We've landed back in New York City with 2 days of intense dance clinic visits lined up. First on the list is a day of observing the dance physical therapists and meeting the team at the Harkness Centre for Dance Injuries, part of the Langone Medical Centre.
There are lots of forms to fill in and medical of my own to undertake before I can undertake my day of observing but it is certainly worth it. On arrival at the Harkness Centre, you feel that this clinic is dedicated to dancers. Even as you arrive into reception there are photos of dance everywhere and information sheets to take away on concussion, pelvic floor and hypermobility in dancers, and I am welcomed by a very friendly member of staff.
The team at the centre are so welcoming and I am lucky enough to observe several of the specialist physical therapists and athletic trainers throughout the day, as well as speaking with other members of the team including Dr Marijeanne Liederbach. What immediately strikes me about the clinic is
how at ease the dancers attending for physical therapy are, when being treated by someone who clearly understands their needs and the demands of being a dancer. The fact that many of the team were also previously dancers and can demonstrate or understand the demands of a specific style of choreography clearly helps to build trust between practitioner and dancer.
The clinic is also equipped with a small gym including a treadmill, two Pilates reformers, bike and numerous different balls, resistance bands, balance pads and weights. This gives the dancers an opportunity to go through their prescribed exercises and fully understand the movement in their body, before going away to practice these exercises at home or at the gym. Exercises also included dance specific tasks such as sissones and petit allegro.
During my visit I was also able to watch an Injury Prevention Assessment with an adolescent dancer and was extremely impressed with how the athletic trainer articulated the reasons for completing the screening, how it would help the dancer and why certain aspects of training were important; for example stretching after class. Engaging dancers in this information at this age can only benefit them in the future of the dance training, and doing so in a non-threatening and fun way was extremely interesting to observe.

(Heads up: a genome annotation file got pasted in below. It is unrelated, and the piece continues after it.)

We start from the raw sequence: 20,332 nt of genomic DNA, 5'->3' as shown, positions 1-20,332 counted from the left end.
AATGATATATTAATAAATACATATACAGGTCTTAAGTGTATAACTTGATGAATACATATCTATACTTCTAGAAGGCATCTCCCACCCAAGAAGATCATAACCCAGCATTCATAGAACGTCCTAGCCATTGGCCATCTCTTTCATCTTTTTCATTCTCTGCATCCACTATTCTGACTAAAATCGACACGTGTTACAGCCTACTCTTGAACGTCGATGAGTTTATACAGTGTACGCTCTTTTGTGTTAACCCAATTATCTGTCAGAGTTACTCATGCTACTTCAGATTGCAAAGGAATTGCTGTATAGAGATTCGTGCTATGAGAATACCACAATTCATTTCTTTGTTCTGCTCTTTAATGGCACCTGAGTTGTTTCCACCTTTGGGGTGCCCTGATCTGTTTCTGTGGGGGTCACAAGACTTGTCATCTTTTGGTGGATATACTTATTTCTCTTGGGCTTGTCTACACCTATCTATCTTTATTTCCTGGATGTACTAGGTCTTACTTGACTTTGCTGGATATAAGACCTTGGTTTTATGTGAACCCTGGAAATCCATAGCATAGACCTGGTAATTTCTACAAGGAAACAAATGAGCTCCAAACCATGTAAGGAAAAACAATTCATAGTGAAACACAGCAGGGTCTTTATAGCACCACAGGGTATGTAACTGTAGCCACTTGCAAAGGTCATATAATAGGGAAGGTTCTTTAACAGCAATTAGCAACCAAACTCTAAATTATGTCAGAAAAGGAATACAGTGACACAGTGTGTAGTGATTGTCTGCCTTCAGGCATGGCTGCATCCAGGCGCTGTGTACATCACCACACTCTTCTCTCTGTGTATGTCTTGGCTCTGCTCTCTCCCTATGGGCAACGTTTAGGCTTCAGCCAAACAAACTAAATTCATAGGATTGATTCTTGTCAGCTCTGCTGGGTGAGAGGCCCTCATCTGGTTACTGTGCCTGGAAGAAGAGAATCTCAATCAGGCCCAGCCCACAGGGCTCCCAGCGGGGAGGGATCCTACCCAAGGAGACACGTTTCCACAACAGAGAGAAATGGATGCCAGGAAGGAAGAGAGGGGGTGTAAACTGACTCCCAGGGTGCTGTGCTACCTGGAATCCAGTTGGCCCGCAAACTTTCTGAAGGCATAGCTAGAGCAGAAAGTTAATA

The Harkness Centre for Dance Injuries in NYC is a wonderful facility for dancers to be able to access, particularly with the more complicated healthcare system than we are privy to in the UK. Feeling that they are in a safe environment where the practitioners understand the needs of a dancer and how an injury affects their ability to train, perform and subsequently earn money, is as important as the treatment itself.
Over the next couple of days I was able to also visit the newly opened Friedman Health Centre for the Performing Arts, a programme supported by the Actors Fund and Mount Sinai Doctors. With a fantastic location in Times Square, the health centre opened in March 2017 to provide healthcare for
those working in the performing arts; dancers, actors, singers, stage hands, stage managers as well as their partners/spouses/children. Supported by the Actors Fund (based on the two floors below the centre) they are unable to offer free healthcare, but accept Medicare, 3 options of Obamacare and will hopefully soon be able to accept workers comp. The clinic is currently headed-up by two physicians;
a sports medicine doctor and a family medicine doctor, and they hope to expand this team over the coming year. Although they are not currently able to offer such specialist care for dance injuries as the Harkness Centre, they do work with the physical therapists at the Harkness Centre should more specialist care be required, and aim to provide longer opening hours to suit those in the performing arts with movable schedules.
The facilities at the Friedman Centre are enviable, with more space to expand into as they become settled and include additional services. My schedule luckily fitted perfectly with their breakfast meet and greets where I was able to meet with the physicians and tour the beautiful new facilities. As with the Harkness Centre, the space is designed to feel very performing arts focused, with photographs of various shows adorning all the walls between examination rooms and the reception area.
Performing Artists can then also visit the offices of the Actors Fund on the two floors immediately below for advice on housing, insurance, careers help and support groups for injured dancers.
My final stop was at Westside Dance Physical Therapy, established by Marika Molnar in 1986. Marika was kind enough to show me around their facilities, with dancers and physical therapists working hard at every turn. WSDPT provide physical therapy to New York City Ballet, based just across the road, as well as the School of the American Ballet and numerous professional dancers. Marika also introduced me to some of the tools she has developed for dancers including the Parasetter and minis (used by NYCB) and the Tye4, which provides both a good resistance workout, but is also a useful tool for rehabilitation and assisted movement.
During this visit to the United States I have been extremely lucky and privileged that so many experts in dancers' health, and dance medicine and science research have opened their doors to allow me to observe their work, as well as give up their own time to sit and discuss their work with me, and how we might share more of this information internationally. Over the past 30 years dancers' health has made so much progress thanks to these people and their enduring hard work, and I am excited to see where the next 30 years will take us.